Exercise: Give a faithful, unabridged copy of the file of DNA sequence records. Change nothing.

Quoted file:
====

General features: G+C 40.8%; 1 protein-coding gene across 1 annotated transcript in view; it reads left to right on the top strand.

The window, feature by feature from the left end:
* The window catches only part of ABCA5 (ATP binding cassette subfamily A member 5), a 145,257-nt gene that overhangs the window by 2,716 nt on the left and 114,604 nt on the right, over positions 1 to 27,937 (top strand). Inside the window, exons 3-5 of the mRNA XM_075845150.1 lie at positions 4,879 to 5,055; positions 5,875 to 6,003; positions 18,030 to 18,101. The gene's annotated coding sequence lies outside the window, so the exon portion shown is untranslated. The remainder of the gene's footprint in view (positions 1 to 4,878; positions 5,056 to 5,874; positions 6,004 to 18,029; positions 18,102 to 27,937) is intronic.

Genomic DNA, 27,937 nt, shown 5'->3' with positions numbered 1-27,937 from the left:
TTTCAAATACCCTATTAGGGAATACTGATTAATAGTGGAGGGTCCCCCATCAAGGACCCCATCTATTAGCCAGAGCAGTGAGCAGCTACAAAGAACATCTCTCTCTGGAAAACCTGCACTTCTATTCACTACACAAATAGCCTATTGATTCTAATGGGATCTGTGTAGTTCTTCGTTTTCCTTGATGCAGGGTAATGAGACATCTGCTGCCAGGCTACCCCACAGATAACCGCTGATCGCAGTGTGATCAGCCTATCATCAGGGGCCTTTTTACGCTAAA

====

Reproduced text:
General features: G+C 40.8%; 1 protein-coding gene across 1 annotated transcript in view; it reads left to right on the top strand.

The window, feature by feature from the left end:
* The window catches only part of ABCA5 (ATP binding cassette subfamily A member 5), a 145,257-nt gene that overhangs the window by 2,716 nt on the left and 114,604 nt on the right, over positions 1 to 27,937 (top strand). Inside the window, exons 3-5 of the mRNA XM_075845150.1 lie at positions 4,879 to 5,055; positions 5,875 to 6,003; positions 18,030 to 18,101. The gene's annotated coding sequence lies outside the window, so the exon portion shown is untranslated. The remainder of the gene's footprint in view (positions 1 to 4,878; positions 5,056 to 5,874; positions 6,004 to 18,029; positions 18,102 to 27,937) is intronic.

Genomic DNA, 27,937 nt, shown 5'->3' with positions numbered 1-27,937 from the left:
TTTCAAATACCCTATTAGGGAATACTGATTAATAGTGGAGGGTCCCCCATCAAGGACCCCATCTATTAGCCAGAGCAGTGAGCAGCTACAAAGAACATCTCTCTCTGGAAAACCTGCACTTCTATTCACTACACAAATAGCCTATTGATTCTAATGGGATCTGTGTAGTTCTTCGTTTTCCTTGATGCAGGGTAATGAGACATCTGCTGCCAGGCTACCCCACAGATAACCGCTGATCGCAGTGTGATCAGCCTATCATCAGGGGCCTTTTTACGCTAAA